Translation by Yehoshua Siskin
How many of life's greatest opportunities have we missed out on because we were too busy? Did the news of an amazing opportunity come directly our way, but we simply did not hear it?
Moshe Rabbeinu addresses the nation of Israel in this week's Torah portion with wonderful news: The Exodus from Egypt is about to begin. The people have been waiting for this to happen for years and now, finally, the time has come. Yet the response of the children of Israel to his moving speech is truly depressing: "And they did not listen to Moshe due to their shortness of breath and their hard labor." How could that be? Can people become so busy and distracted that they do not notice when the opportunity to go free from slavery arrives? Can what is momentarily "urgent" trump what is truly important? Can the temporary silence the historic?
The answer is that this is exactly what Pharaoh attempted to do, and this is what the evil inclination has attempted to do to us until today. In his book "Mesilat Yesharim" (Path of the Just), Rabbi Moshe Chaim Luzzato writes that we need to be very careful that this will not happen to us too: "Among the tricks of the deceptive evil inclination is to burden people's hearts with constant work, to the point where they cannot even pause, look around, and consider which road they are taking."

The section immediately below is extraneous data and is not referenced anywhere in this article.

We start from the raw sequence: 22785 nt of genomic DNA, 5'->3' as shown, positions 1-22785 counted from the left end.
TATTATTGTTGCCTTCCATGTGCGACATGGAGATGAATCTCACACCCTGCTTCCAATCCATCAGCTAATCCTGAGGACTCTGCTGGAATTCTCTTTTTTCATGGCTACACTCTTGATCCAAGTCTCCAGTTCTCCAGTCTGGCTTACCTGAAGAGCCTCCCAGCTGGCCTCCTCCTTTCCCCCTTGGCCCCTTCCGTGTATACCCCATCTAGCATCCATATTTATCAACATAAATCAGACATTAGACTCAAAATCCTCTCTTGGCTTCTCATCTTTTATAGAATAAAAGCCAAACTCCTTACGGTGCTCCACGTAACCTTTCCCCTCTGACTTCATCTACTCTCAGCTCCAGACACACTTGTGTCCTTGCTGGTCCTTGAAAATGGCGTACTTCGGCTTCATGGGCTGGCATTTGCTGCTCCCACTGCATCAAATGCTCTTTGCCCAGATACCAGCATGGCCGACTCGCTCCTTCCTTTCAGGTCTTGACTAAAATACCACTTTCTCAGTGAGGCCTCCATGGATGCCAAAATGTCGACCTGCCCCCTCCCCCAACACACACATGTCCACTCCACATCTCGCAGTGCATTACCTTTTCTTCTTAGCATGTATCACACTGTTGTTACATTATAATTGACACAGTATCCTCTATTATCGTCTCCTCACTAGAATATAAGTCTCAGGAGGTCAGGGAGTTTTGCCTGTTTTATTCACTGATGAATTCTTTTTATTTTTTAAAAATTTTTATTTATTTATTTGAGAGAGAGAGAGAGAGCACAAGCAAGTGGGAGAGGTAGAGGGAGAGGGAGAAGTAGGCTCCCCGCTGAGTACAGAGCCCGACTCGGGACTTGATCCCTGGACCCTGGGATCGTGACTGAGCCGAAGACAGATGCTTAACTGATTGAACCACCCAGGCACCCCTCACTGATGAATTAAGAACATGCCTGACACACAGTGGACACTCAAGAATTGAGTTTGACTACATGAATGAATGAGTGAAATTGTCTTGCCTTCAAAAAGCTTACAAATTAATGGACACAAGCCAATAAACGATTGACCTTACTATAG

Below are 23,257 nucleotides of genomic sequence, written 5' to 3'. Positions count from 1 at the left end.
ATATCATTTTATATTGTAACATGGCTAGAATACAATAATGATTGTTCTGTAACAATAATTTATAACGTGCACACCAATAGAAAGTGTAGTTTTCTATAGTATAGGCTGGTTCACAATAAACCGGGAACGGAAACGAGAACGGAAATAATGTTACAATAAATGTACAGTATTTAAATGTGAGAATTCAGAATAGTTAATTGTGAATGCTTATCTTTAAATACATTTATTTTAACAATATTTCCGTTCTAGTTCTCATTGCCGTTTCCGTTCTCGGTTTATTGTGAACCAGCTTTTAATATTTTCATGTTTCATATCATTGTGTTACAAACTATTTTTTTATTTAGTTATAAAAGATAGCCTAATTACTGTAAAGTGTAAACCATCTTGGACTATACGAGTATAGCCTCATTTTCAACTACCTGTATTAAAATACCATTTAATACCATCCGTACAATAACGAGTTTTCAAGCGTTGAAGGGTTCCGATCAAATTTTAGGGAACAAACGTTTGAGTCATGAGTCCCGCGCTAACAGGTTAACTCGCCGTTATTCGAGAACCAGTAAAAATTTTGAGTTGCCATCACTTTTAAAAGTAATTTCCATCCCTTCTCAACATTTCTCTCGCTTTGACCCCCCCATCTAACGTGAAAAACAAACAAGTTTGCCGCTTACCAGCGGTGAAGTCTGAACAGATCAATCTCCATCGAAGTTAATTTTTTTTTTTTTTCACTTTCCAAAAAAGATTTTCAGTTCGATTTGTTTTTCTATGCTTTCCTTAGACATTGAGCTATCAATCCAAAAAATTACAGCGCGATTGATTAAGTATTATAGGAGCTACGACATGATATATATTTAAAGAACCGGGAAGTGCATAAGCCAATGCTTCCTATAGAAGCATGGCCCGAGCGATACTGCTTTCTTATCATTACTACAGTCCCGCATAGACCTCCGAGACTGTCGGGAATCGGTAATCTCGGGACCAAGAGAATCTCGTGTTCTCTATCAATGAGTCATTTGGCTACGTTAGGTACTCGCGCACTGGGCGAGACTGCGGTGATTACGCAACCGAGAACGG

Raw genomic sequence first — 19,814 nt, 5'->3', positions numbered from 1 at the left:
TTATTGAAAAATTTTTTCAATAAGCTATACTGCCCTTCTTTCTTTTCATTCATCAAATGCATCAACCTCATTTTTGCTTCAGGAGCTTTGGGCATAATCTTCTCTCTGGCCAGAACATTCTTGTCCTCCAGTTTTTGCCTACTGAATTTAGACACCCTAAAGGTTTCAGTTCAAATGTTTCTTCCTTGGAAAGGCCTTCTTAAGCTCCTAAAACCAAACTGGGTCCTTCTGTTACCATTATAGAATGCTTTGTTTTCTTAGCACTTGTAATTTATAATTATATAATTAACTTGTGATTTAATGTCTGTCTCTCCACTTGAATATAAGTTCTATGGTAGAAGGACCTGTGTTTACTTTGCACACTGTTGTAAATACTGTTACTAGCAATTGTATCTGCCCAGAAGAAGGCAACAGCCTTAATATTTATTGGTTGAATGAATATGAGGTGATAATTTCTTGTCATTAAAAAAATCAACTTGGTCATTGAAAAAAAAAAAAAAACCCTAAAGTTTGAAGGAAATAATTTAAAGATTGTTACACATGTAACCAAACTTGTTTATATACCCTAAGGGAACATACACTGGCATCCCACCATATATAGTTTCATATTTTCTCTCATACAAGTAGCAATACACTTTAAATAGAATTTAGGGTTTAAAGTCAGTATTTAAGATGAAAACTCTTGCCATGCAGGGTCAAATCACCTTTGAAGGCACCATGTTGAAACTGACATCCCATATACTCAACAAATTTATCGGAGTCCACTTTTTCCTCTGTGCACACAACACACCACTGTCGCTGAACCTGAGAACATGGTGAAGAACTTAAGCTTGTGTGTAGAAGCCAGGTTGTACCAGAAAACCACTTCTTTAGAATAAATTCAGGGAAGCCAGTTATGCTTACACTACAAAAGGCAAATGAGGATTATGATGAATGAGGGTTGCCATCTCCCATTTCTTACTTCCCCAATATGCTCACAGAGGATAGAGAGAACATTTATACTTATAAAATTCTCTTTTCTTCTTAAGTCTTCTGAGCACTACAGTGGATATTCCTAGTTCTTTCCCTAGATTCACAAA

Do we grant ourselves time "to pause, look around, and consider" in order not to miss the announcement that redemption is coming, so that we can adjust the direction in which we are headed accordingly?